It was also rebranded to be intersectional. Being intersectional is great—feminism should include all women… but should it also include men? Radical feminists distinguish women as a class and men as a class, they also say that women have been oppressed by men since the beginning of time on the basis of biology. With that view, which I agree with, including men in feminism makes zero sense. It would be like revolving BLM around the guilt that white people face for being racists. But modern feminism largely revolves around poor men and toxic masculinity that has become the excuse for all male abuse—and very rarely looks at the effects of this abuse on women. (This is largely changing in popular rhetoric and I am very happy about it—but growing up, the answer to men being abusive was to try and help them sort out their own socialization and gave zero onus for me to look at my own or to engage in literally any sort of boundaries—this was also largely supported by the mental health community).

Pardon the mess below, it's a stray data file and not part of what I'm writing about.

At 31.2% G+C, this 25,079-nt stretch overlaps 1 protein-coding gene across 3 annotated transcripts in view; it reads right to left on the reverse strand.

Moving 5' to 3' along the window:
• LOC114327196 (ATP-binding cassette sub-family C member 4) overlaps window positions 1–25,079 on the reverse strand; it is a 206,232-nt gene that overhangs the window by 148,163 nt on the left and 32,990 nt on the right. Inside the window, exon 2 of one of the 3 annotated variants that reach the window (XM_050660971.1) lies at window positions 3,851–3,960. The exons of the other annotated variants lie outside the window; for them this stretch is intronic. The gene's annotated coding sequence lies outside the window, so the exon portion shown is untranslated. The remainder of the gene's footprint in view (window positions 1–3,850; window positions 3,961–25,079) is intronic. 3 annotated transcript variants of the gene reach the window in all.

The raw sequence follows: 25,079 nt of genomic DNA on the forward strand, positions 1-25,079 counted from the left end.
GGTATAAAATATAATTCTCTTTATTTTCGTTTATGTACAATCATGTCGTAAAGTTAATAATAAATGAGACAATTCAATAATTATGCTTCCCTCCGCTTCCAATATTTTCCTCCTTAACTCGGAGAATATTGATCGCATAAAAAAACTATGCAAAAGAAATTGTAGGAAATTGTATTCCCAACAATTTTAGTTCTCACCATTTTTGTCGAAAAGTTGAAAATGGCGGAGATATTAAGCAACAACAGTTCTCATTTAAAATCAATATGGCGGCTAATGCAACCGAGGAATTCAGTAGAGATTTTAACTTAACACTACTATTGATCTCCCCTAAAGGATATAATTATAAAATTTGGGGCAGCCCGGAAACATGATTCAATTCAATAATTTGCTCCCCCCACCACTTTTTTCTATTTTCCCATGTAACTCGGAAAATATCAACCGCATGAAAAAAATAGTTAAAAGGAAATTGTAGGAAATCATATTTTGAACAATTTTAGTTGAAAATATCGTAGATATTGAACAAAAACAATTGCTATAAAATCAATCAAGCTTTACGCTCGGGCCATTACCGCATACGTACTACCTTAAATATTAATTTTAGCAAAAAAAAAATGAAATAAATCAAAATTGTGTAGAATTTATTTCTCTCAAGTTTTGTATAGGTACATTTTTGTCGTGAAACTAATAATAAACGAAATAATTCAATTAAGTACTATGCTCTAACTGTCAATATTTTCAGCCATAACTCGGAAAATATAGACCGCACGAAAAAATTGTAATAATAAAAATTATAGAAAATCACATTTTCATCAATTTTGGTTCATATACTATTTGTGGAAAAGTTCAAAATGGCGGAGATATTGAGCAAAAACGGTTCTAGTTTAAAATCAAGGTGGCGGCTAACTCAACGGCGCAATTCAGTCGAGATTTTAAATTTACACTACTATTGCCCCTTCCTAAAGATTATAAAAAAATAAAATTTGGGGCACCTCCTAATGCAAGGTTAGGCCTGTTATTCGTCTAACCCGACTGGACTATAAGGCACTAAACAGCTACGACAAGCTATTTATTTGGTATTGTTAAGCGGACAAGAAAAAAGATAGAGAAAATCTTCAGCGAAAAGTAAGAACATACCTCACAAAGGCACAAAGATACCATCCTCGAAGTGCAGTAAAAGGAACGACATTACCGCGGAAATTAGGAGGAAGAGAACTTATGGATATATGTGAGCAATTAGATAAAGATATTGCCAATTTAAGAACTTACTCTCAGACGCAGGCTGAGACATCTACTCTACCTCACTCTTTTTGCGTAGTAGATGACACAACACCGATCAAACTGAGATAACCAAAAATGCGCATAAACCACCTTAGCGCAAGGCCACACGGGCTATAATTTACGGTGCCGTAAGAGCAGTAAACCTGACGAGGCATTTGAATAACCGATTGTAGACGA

The reason there is a distinction between “choice” feminism is because if you bring up certain things like makeup, high heels, etc—inevitably someone will come and tell you that “it is my CHOICE and I LIKE IT and how dare you try and tell me what to do! How can you be a feminist if you are telling women what to do!? And by the way, I find makeup and appealing to the male gaze EMPOWERING and I gain power from it!”
In this way, women themselves become very defensive when questioning the status quo. Sure, many women might enjoy wearing makeup and high heels and even objectifying themselves—no one is denying that. The question is why?